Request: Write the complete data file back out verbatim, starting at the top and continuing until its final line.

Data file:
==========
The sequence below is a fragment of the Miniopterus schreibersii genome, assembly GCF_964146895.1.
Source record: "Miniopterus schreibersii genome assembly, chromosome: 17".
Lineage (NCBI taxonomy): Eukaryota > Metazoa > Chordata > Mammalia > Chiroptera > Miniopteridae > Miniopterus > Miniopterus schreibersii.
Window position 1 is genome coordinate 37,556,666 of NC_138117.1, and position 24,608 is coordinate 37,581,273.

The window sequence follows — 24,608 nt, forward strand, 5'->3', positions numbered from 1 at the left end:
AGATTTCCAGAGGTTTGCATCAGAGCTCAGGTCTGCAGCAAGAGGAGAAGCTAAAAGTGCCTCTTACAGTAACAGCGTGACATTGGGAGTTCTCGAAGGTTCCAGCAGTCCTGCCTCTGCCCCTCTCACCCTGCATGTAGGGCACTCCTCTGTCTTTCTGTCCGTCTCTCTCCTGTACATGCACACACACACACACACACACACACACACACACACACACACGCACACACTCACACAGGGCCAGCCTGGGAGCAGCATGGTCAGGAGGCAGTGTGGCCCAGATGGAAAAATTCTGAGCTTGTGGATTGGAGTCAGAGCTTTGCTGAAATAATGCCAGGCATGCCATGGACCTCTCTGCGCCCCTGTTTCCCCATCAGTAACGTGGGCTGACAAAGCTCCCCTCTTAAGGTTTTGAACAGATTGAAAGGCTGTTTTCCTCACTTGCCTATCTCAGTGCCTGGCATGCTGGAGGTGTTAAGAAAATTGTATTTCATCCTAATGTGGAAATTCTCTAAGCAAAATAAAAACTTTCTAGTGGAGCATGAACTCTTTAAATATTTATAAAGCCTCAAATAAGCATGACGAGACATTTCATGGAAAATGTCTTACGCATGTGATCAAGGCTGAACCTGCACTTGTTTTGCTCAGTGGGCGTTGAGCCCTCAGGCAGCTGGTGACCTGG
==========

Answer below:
The sequence below is a fragment of the Miniopterus schreibersii genome, assembly GCF_964146895.1.
Source record: "Miniopterus schreibersii genome assembly, chromosome: 17".
Lineage (NCBI taxonomy): Eukaryota > Metazoa > Chordata > Mammalia > Chiroptera > Miniopteridae > Miniopterus > Miniopterus schreibersii.
Window position 1 is genome coordinate 37,556,666 of NC_138117.1, and position 24,608 is coordinate 37,581,273.

The window sequence follows — 24,608 nt, forward strand, 5'->3', positions numbered from 1 at the left end:
AGATTTCCAGAGGTTTGCATCAGAGCTCAGGTCTGCAGCAAGAGGAGAAGCTAAAAGTGCCTCTTACAGTAACAGCGTGACATTGGGAGTTCTCGAAGGTTCCAGCAGTCCTGCCTCTGCCCCTCTCACCCTGCATGTAGGGCACTCCTCTGTCTTTCTGTCCGTCTCTCTCCTGTACATGCACACACACACACACACACACACACACACACACACACACACGCACACACTCACACAGGGCCAGCCTGGGAGCAGCATGGTCAGGAGGCAGTGTGGCCCAGATGGAAAAATTCTGAGCTTGTGGATTGGAGTCAGAGCTTTGCTGAAATAATGCCAGGCATGCCATGGACCTCTCTGCGCCCCTGTTTCCCCATCAGTAACGTGGGCTGACAAAGCTCCCCTCTTAAGGTTTTGAACAGATTGAAAGGCTGTTTTCCTCACTTGCCTATCTCAGTGCCTGGCATGCTGGAGGTGTTAAGAAAATTGTATTTCATCCTAATGTGGAAATTCTCTAAGCAAAATAAAAACTTTCTAGTGGAGCATGAACTCTTTAAATATTTATAAAGCCTCAAATAAGCATGACGAGACATTTCATGGAAAATGTCTTACGCATGTGATCAAGGCTGAACCTGCACTTGTTTTGCTCAGTGGGCGTTGAGCCCTCAGGCAGCTGGTGACCTGG